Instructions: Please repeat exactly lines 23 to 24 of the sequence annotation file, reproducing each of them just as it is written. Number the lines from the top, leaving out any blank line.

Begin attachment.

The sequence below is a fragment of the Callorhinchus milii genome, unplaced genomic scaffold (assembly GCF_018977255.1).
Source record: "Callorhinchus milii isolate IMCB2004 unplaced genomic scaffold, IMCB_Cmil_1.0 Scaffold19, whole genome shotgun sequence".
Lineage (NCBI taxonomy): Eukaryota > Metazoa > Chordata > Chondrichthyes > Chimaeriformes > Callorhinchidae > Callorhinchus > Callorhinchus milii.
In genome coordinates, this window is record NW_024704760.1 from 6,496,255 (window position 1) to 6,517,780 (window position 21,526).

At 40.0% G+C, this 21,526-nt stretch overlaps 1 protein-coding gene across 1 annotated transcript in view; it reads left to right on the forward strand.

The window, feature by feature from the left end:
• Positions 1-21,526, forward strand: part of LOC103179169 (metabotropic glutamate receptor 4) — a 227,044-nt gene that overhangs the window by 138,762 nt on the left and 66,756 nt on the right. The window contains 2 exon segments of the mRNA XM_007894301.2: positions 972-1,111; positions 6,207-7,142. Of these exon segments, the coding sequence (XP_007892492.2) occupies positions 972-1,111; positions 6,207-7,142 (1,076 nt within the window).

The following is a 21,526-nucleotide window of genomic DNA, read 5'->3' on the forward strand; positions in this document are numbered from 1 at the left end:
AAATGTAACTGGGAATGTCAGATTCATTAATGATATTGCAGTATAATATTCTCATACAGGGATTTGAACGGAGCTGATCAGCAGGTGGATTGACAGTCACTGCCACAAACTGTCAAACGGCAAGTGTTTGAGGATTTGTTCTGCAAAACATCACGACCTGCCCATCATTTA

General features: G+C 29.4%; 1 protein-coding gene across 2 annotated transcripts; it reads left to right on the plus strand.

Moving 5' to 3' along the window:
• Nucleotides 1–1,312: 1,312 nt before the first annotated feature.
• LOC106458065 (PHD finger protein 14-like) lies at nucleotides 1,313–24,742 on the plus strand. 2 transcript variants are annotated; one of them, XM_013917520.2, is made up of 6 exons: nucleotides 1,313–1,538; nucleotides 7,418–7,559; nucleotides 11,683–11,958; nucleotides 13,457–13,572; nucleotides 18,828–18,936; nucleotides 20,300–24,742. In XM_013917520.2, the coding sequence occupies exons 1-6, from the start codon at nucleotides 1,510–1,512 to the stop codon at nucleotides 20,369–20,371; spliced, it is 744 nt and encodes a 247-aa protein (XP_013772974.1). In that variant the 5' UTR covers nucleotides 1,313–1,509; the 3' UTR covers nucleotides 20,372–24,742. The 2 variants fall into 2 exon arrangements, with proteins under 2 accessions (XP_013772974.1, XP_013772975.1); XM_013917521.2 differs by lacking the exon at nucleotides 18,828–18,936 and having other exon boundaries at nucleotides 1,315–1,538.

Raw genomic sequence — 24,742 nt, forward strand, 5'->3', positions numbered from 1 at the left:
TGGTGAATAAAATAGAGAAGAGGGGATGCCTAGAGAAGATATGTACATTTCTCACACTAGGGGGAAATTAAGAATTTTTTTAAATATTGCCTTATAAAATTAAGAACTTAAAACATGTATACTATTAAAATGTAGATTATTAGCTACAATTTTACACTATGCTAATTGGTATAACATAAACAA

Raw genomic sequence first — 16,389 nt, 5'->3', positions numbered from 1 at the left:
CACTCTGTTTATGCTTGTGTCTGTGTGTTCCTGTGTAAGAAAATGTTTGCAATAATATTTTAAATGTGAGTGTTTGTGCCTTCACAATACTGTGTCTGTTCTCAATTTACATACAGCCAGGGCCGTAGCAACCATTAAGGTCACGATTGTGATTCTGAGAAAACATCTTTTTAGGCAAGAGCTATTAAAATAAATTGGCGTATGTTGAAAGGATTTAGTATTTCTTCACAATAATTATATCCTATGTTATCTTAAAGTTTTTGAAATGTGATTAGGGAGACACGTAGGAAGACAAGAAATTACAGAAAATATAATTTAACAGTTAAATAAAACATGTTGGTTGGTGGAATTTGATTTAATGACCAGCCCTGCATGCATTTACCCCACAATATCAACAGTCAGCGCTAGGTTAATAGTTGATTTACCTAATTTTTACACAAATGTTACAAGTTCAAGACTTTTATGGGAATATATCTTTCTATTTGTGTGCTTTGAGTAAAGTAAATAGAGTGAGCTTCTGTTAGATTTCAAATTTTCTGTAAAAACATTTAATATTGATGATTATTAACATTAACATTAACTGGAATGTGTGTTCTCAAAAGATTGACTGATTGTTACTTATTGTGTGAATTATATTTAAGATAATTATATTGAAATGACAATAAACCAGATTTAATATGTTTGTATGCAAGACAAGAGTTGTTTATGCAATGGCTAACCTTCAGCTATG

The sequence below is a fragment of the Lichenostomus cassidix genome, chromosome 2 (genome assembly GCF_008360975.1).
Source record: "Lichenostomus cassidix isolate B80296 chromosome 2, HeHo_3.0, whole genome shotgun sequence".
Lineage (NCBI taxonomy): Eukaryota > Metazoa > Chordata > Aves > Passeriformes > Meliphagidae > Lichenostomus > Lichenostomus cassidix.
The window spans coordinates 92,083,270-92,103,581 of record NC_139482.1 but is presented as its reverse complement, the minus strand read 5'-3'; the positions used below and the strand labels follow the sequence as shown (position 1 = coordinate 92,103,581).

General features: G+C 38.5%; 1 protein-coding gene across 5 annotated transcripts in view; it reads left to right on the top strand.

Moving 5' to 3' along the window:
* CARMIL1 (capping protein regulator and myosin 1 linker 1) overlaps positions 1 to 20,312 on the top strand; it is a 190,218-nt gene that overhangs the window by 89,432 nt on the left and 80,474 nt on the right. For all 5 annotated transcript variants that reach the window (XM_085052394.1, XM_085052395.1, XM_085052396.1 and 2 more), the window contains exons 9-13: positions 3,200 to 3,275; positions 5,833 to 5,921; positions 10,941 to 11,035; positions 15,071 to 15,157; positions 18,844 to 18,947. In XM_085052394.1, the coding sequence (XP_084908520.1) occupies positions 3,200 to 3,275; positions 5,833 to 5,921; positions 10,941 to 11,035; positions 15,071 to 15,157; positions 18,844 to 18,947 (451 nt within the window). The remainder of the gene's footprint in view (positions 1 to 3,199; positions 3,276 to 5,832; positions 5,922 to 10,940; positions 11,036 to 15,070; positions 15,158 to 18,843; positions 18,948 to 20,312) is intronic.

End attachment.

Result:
Moving 5' to 3' along the window:
* CARMIL1 (capping protein regulator and myosin 1 linker 1) overlaps positions 1 to 20,312 on the top strand; it is a 190,218-nt gene that overhangs the window by 89,432 nt on the left and 80,474 nt on the right. For all 5 annotated transcript variants that reach the window (XM_085052394.1, XM_085052395.1, XM_085052396.1 and 2 more), the window contains exons 9-13: positions 3,200 to 3,275; positions 5,833 to 5,921; positions 10,941 to 11,035; positions 15,071 to 15,157; positions 18,844 to 18,947. In XM_085052394.1, the coding sequence (XP_084908520.1) occupies positions 3,200 to 3,275; positions 5,833 to 5,921; positions 10,941 to 11,035; positions 15,071 to 15,157; positions 18,844 to 18,947 (451 nt within the window). The remainder of the gene's footprint in view (positions 1 to 3,199; positions 3,276 to 5,832; positions 5,922 to 10,940; positions 11,036 to 15,070; positions 15,158 to 18,843; positions 18,948 to 20,312) is intronic.